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Tuesday, February 8, 2022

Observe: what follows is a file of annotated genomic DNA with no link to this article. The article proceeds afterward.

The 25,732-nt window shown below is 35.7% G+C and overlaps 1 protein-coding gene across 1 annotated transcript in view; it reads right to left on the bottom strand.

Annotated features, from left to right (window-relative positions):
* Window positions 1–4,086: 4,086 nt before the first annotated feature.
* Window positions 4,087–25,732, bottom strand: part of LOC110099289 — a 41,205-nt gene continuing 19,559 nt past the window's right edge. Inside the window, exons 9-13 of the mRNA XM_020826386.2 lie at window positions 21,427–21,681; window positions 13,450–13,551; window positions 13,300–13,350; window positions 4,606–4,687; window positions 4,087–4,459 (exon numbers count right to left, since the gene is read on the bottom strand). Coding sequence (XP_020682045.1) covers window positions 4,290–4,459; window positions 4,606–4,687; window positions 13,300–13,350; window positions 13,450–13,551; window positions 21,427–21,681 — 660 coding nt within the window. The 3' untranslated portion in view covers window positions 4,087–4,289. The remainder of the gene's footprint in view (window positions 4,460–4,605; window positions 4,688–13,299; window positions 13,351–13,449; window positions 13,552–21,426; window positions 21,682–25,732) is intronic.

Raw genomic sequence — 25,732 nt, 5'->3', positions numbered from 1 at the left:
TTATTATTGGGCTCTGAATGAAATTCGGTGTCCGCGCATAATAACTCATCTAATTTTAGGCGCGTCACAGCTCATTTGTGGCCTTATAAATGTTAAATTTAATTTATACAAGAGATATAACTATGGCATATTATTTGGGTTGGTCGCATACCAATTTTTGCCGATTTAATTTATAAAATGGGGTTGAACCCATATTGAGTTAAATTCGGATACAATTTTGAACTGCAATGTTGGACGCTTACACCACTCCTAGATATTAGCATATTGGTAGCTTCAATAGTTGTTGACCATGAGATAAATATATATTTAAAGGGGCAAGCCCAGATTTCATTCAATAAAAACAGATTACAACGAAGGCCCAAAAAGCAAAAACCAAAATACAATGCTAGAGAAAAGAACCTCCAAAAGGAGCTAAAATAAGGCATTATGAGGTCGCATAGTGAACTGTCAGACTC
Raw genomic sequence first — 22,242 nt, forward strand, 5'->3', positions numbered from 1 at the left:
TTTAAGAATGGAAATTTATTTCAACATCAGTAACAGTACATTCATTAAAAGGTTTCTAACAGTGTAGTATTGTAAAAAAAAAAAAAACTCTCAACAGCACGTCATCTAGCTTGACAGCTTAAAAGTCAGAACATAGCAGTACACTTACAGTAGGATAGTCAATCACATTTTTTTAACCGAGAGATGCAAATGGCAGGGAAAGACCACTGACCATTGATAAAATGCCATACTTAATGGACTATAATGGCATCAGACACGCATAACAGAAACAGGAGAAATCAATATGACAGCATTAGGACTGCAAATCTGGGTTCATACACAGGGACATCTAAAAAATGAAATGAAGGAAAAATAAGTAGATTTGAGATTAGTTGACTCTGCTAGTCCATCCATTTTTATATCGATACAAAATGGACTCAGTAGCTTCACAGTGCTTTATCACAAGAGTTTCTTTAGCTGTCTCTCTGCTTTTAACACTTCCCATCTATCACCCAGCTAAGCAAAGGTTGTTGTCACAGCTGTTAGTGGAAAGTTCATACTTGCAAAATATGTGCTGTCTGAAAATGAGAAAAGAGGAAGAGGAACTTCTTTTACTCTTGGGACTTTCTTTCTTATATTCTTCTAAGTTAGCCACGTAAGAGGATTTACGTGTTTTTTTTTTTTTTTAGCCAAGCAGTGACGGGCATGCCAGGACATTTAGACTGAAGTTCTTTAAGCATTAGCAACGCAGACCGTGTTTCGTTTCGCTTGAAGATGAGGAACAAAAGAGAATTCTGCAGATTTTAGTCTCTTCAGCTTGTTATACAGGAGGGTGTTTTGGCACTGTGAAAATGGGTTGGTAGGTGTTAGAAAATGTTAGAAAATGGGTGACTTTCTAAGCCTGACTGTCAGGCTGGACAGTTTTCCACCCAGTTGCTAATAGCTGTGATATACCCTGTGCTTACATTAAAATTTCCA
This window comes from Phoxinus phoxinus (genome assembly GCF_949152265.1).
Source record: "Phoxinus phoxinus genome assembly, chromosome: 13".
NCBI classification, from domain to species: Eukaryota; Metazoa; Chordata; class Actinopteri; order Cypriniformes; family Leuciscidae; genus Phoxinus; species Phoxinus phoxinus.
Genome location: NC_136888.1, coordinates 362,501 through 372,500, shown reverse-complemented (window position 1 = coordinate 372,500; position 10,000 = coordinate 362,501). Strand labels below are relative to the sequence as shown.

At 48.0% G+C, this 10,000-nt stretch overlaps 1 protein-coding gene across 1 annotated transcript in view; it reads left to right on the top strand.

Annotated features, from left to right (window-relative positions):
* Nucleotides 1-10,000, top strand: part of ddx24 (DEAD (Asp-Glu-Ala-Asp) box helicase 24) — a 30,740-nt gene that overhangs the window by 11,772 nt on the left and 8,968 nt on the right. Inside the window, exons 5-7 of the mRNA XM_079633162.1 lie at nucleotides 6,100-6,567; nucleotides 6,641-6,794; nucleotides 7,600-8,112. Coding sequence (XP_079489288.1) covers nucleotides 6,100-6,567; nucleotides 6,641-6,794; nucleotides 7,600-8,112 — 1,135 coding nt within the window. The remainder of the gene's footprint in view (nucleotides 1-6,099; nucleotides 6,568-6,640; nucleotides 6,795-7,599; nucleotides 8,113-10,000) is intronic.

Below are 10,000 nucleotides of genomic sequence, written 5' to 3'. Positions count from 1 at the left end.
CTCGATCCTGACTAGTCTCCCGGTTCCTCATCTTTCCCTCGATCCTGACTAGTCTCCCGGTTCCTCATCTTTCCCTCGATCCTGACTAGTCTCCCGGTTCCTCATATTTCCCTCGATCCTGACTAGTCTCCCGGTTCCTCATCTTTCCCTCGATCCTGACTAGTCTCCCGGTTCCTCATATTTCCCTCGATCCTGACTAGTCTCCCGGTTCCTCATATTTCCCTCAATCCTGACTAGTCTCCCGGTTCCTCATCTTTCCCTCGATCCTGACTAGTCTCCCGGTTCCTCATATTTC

Alaska NPFMC To Tackle Halibut Allocation, Crab Rebuild, Advisory Panel Make-Over in Week Ahead by Peggy Parker - February 7, 2022 If you tune in to the electronic meeting of the North Pacific Fishery Management Council’s first meeting of the year this week, you’ll be hearing the phrase “uncompensated reallocation” soon and frequently. Tomorrow the 11-member panel will take up the Halibut Catch Share Plan (CSP) allocation review, and proposed shifting of halibut from the commercial sector to the recreational charter sector in Southeast and south-central Alaska. Another phrase you may hear is “overfishing status.” On Wednesday the Council will address Snow Crab rebuilding in the Bering Sea, after a notification from National Marine Fisheries Service (NMFS) that the Bering Sea snow crab status was changed to overfished last October. Finally, on Friday the Council will review “Reflections on Council process and ideas for change” in the Staff Tasking section of the agenda. Half of that 10-page discussion paper addresses pre-pandemic and current procedures, potential changes that could include hybrid meetings, less than the five full meetings currently scheduled each year, and shifting agenda items to earlier meetings, among other streamlining changes. Of these three headliners, the halibut CSP allocation review has triggered the biggest reaction from industry — over 130 letters advocating for or against a full analytical review for transferring a percentage of the combined catch of both directed commercial and recreational charter sectors to the charter sector. The transfer would be uncompensated, defining one of the most controversial actions of fish management, and one that is not done routinely. Uncompensated realloction does occur, however: when rationalization plans are adopted to replace a 'derby' type fishery, and when one jurisdictional authority increases catch limits, there are invariably winners and losers. When this CSP was adopted in 2014, the charter sector received 125% of their historical use. That extra 25% came out of the commercial allocation. The CSP was adopted after nearly ten years of managing the charter sector under a Guideline Harvest Limit (GHL) a static limit that was exceeded frequently and did not change with stock abundance. The plan provided a higher percentage of the combined catch limit (CCL) during low abundance to protect charter operators’ business models. Two years after the CSP was adopted by the Council, a 2016 NOAA Fisheries policy directive was implemented for periodic reviews of CSP allocations against their objectives. The Advisory Panel, meeting last week, failed to pass a motion that originally called for a 3% of CCL increase to the charter sector in South-central Alaska (Regulatory Area 3A) and a 5% of CCL increase in Southeast Alaska (Regulatory Area 2C), during certain conditions. The Council will likely introduce their own motion tomorrow or Wednesday. The initial Allocation Review is here. Regarding snow crab and its overfished status in the Bering Sea, the Magnuson-Stevens Fishery Conservation and Management Act (MSA) requires the Council to implement a rebuilding plan within two years which would rebuild the fishery within ten years. The Council was scheduled to select alternatives for rebuilding at this meeting, but at last month’s Crab Plan Team (CPT), members agreed the stock assessment model needed “further refinement.” The improved model will be reviewed at the Plan Team's meeting in May. At this week's meeting, the Council will be getting a progress report on the BS snow crab rebuilding plan. Finally, reactions to changes in the Council's meeting calendar and Advisory Panel are expected to draw verbal testimony on Thursday or Friday. AP members are industry stakeholders, representing gear and species sectors, fleet and processor members, and recreational interests as well as commercial. Potential changes to the AP that are included in the Discussion Paper are described as: * nomination/reappointment process and timing, qualifications, term length; * size and/or composition of the Advisory Panel; * clarify the purpose, consider operational changes to agenda, and voting; and * evaluate the purpose and usefulness of all advisory bodies, and consider ways to improve. The public can access the Council meeting by clicking “Meeting” on the Council Meeting page. High “Plateau” in COVID Cases Ended Last Week with 30% Drop in Alaska by Peggy Parker - February 8, 2022 Alaska’s COVID-19 weekly case count dropped dropped thirty percent last week to 10,831 after three weeks of an average weekly case count of 15,625. The epidemic curve in Alaska, a modeled prediction of expected case numbers, is on a downward trend, dropping 3.05% per day and expecting to halve from 1,100-1,200 in just three weeks. But already statewide case counts have gone from 1,400 last Friday to 392 on Sunday. The virus continues to hit 20- to 40-year-olds hardest in the state where 59% of the population is fully vaccinated. Last weekend 3,082 new cases, no new deaths, and 127 hospitalizations were reported across the state. Still high in new cases among the coastal towns and communities was Kodiak at 60 cases for a total active cases of 151, none of which are hospitalized. Yesterday Sitka reported 40 new cases over the weekend, slightly less than Seward’s 43, but more than Homer’s 33. The worst hit parts of the state, after the three population centers of Anchorage, Fairbanks, and Juneau, are the northern and western parts of Alaska. In Nome and the surrounding area, 159 cases were reported over the weekend. Kotzebue reported 95 in the same period, Bethel 76, and Utqiaġvik (Barrow) reported 66 new cases over the weekend. Cases have dropped dramatically in Unalaska/Dutch Harbor where only 15 industry-related and 29 community cases were reported yesterday, down from 245 industry cases and 109 community cases on January 19, 2022. Alaska remains the highest in the nation for average daily cases per capita at 214 while the Southern region of the U.S. is second highest with 98. More than 99.5% of all new cases are now of the omicron variant in Alaska. National Complicated labor picture challenging US restaurant sector growth Seafood Source by Christine Blank - February 7, 2022 A new report from the National Restaurant Association is predicting the U.S. foodservice industry will grow 6 percent to reach USD 898 billion (EUR 786 billion) in sales in 2022. FYI’s Coast Guard cutter and its 140 crew members return to California after a nearly 80-day patrol in the Bering Sea KUCB by Hope McKenney - February 7, 2022 A U.S. Coast Guard cutter and its 140 crew members returned to California late last month after a nearly 80-day patrol in the Bering Sea. Wild Alaska Pollock Awarded 2021 Ocean Champion Award Association of Genuine Alaska Pollock Producers Seafood - February 4, 2022 ORLANDO, Fla.—The Wild Alaska Pollock fishery was recognized for its successful fishery management and sustainability results by the Marine Stewardship Council (MSC) with its 2021 Ocean Champion Award, the Association of Genuine Alaska Pollock Producers (GAPP) announced. The Ocean Champion Award is an annual award that was established in 2017 to reward fisheries and companies engaged with the MSC who demonstrate continued leadership on sustainability above and beyond the MSC Fisheries or Chain of Custody Standards. Pacific Seafood Processors Association 1900 W Emerson Place Suite 205, Seattle, WA 98119 Phone: 206.281.1667 E-mail:; Website: Our office days/hours are Monday-Friday 8:00 A.M. - 5:00 P.M. In accordance with Title 17 U.S.C. Section 107, any copyrighted work in this message is distributed under fair use without profit or payment to those who have expressed a prior interest in receiving this information for non-profit research and educational purposes only. *Inclusion of a news article, report, or other document in this email does not imply PSPA support or endorsement of the information or opinion expressed in the document.